→ It can be a great way to get the team to share more ideas without the discomfort of having to directly label them “non-priority”.
Agile practices emphasize the importance of continuous improvement. A team can only reap the benefits of being agile if it is willing to constantly identify and execute ways in which to improve the process.
A sprint retrospective does just that. It is a meeting where the team frankly discusses how the sprint went and identifies improvements for the next cycle.
The key to the success of these meetings is transparency.
Unless everyone is sincere about the problems they are facing, it is impossible to improve.
If your team is managed in a more hierarchical structure, it can be more difficult to get subordinate employees to talk. Therefore, the meeting needs to be organized to encourage feedback from everyone. One solution is to send feedback anonymously before the meeting.
Data is another critical aspect of these meetings. It is important to develop meaningful metrics to measure the success of each sprint. These metrics need to translate directly into overall business success. The right path will depend on the role of the team and the nature of the business.
→ Read also: 6 tips for successful Remote Work Management!
Keep your team’s delivery volume distributed with agile practices
The Agile approach, born among software developers and increasingly incorporated into projects and teams from different areas, offers the ability to implement a clear structure that promotes iterative development, collaboration and a focus on quality and efficiency.
Agile practices have replaced excessively long, complicated and expensive work cycles.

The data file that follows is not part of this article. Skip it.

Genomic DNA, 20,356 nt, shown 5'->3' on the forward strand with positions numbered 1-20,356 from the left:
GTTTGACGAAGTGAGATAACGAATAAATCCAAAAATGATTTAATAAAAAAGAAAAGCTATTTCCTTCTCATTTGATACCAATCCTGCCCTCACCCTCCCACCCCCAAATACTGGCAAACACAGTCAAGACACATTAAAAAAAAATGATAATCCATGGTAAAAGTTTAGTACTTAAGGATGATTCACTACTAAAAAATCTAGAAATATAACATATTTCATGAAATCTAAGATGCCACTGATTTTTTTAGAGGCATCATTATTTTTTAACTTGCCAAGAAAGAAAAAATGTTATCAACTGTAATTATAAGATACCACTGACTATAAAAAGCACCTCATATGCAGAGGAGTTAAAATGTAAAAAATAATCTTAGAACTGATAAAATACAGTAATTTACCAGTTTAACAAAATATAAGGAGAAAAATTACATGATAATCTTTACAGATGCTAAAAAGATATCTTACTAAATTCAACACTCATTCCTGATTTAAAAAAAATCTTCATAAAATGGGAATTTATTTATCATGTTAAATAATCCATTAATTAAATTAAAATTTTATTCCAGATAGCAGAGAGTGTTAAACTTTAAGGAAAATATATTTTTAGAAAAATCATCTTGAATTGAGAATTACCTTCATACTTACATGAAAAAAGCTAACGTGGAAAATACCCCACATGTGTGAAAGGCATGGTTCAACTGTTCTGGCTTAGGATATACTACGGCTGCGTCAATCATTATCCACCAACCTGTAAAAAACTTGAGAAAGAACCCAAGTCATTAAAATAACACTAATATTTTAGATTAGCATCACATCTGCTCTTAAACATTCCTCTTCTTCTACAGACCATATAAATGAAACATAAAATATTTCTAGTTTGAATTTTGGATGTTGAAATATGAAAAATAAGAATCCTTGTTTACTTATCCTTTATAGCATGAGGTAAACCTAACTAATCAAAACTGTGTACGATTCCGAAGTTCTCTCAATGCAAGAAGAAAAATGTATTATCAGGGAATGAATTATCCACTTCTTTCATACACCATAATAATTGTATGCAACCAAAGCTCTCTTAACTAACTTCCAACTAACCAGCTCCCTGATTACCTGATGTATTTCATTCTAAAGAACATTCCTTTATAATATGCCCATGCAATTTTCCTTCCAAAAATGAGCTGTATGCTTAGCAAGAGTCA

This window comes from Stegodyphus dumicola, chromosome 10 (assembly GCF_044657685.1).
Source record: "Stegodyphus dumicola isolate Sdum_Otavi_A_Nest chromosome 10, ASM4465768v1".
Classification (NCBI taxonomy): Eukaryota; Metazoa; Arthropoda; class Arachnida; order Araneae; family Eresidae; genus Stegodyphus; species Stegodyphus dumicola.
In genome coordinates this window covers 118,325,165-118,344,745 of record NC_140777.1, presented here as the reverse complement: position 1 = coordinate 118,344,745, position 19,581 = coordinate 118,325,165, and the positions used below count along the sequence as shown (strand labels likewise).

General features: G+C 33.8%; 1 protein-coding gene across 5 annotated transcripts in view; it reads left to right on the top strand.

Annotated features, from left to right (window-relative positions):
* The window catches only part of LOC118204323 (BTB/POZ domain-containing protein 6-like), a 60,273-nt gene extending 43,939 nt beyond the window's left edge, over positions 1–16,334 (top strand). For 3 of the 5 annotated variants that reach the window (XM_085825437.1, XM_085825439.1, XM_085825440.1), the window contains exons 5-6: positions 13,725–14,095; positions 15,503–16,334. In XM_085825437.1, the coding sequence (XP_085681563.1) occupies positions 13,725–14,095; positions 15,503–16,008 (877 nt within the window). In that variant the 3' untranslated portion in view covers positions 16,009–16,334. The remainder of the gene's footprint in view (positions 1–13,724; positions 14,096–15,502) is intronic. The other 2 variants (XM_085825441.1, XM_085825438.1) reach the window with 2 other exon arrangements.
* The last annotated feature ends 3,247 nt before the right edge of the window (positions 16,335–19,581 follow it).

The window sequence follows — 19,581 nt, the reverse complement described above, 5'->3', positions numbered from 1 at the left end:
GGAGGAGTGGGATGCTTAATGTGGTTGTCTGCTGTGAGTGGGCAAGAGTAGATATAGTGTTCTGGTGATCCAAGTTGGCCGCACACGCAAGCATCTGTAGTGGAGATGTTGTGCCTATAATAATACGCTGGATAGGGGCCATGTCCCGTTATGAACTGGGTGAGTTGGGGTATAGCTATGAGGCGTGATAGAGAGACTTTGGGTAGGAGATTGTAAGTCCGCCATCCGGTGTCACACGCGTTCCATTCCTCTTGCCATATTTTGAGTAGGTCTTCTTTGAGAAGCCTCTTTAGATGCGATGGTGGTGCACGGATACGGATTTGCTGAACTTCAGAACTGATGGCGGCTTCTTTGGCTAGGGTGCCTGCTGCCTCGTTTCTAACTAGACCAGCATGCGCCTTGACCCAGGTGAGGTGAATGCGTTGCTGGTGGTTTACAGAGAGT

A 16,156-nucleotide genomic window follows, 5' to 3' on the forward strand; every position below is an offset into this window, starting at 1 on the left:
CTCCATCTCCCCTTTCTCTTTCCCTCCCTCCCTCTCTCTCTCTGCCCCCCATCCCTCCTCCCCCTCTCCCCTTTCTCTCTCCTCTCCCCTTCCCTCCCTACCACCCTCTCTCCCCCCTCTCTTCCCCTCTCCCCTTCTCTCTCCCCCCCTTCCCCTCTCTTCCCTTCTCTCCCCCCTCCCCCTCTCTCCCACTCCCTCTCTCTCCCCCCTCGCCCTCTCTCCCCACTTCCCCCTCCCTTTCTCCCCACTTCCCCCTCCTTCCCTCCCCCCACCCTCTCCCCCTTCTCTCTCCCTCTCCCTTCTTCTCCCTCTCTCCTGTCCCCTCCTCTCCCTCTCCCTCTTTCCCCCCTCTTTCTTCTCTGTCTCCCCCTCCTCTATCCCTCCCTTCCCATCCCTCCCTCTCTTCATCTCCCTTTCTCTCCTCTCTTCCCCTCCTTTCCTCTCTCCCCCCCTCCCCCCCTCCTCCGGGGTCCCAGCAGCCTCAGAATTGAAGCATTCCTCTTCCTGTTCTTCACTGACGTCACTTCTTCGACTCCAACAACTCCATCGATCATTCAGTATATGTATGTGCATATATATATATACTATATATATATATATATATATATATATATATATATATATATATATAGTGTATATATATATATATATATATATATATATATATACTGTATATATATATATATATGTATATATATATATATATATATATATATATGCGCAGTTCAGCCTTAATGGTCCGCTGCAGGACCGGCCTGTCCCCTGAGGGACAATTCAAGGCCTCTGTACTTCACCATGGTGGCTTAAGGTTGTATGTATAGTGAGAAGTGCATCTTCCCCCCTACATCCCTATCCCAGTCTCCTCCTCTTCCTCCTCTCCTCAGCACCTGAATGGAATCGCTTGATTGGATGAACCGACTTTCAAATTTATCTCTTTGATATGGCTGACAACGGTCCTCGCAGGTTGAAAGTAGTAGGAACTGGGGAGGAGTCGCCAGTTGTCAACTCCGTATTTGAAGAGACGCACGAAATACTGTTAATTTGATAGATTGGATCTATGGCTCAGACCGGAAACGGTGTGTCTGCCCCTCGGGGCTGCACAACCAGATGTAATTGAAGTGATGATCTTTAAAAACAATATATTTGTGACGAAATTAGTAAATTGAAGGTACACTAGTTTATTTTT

Instead of months working on a product or updating it, the team can run a development cycle in days or even hours. Pushing new changes live (or within a test environment), testing them, learning what needs to be changed, and then iterating into a new cycle of activities.
These practices are faster, more efficient and more economical.
In terms of economics, in fact, they pair very well with remote teams – which also saves money, as well as efficiency – giving companies access to a larger set of talents, without restricting them to an hour of commuting from any office.
In short, agile practices translate into greater operational flexibility and competitive advantages. The result is a dynamic similar to what occurs in startups.
Among the gains promoted by agile approaches are:
1- reduction of bureaucracy and micromanagement in projects.
2- quick adaptation to changes in direction.
3- reduction of go-to-market time for projects, products or services.
4- elimination of waste through frequent testing and validation cycles.
How have you been leading remote team management? Go deeper into this theme; download our e-book Remote Transformation: how to restructure your operations in times of uncertainty